Session One: Introduction and Basic Tools


What is Humanities Computing?
What is Humanities Computing and What is Not?
NINES – an example of digital methods
The Sound of Many Hands Clapping: Teaching the Digital Humanities through Virtual Research Environment (VREs)

examine these examples…

Digital Humanities at Oxford (in particular, look at the ICT Methods)
Arts-Humanities.Net (have a look at methods, tools and projects)
An excellent overview of many aspects of DH is A Companion to Digital Humanities, ed. Susan Schreibman, Ray Siemens, John Unsworth. Oxford: Blackwell, 2004.

Also very useful is …

Berry, David M.
Understanding Digital Humanities [electronic resource]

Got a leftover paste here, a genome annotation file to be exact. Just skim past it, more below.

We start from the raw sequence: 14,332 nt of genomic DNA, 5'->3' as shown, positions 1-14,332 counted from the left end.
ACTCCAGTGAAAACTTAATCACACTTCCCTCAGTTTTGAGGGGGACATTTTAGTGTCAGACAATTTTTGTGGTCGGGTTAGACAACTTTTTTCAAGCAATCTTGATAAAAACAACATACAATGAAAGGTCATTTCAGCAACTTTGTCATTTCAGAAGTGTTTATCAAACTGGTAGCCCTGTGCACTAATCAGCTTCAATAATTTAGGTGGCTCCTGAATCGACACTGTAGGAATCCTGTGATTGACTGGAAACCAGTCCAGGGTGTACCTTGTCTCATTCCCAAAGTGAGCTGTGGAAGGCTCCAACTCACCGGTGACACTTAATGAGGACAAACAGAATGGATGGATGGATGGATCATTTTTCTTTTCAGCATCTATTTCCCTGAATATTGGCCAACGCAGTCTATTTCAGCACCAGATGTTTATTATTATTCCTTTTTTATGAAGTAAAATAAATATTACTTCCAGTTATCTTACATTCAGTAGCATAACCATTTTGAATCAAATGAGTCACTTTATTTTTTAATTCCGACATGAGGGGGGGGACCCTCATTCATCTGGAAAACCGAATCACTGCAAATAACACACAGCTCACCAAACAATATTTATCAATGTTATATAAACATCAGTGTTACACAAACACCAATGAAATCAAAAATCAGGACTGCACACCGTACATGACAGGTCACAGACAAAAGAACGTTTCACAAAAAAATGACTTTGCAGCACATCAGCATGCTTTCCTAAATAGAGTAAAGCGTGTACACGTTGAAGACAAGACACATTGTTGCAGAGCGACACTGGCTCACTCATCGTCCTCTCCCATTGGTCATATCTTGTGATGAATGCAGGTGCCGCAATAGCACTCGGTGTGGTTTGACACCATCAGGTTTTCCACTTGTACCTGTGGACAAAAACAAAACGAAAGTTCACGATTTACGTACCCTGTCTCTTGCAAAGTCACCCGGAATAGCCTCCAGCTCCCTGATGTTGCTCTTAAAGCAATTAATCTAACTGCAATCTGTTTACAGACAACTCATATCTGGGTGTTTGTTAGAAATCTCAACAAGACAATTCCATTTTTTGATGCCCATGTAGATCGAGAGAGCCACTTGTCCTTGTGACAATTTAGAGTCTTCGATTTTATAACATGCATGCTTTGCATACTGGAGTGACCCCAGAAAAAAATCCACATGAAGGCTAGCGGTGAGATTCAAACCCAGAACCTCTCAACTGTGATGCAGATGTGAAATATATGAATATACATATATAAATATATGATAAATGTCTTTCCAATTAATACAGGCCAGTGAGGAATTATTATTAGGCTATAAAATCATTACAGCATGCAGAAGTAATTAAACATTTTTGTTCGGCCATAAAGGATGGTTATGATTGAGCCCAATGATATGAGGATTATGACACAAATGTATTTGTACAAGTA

Basingstoke: Palgrave Macmillan, 2012

Basic Tools:

  • Referencing – Zotero, Endnote etc.
  • Searching Catalogues
  • Managing your literature
  • Word Processing a thesis
  • Mind Mapping
  • Coding qualitative data – word processing, NVivo
  • Express Scribe – a tool to assist with the transcription of digital audio

Library classes and tours
Library online tutorials
Library – RefWorks
Library – tools widgets and apps

Session Two: Modelling and representing knowledge in the humanities: Why do we do it?


  1. Ramsay, Stephen. “Databases.” A Companion to Digital Humanities. Ed. Susan Schreibman, Ray Siemens, and John Unsworth. Malden: Blackwell, 2004. 177-97.
  2. McCarty, Willard. “Modelling: A Study in Words and Meanings.” A Companion to Digital Humanities. Ed. Susan Schreibman, Ray Siemens, and John Unsworth. Malden: Blackwell, 2004. 254-70
  3. Lavoie, Brian, and Lorcan Dempsey. “Thirteen Ways of Looking at Digital Preservation.” D-Lib Magazine 10.7-8 (2004)

Why digital methods?

Overview – why do we need to understand digital methods, aren’t we all digital natives?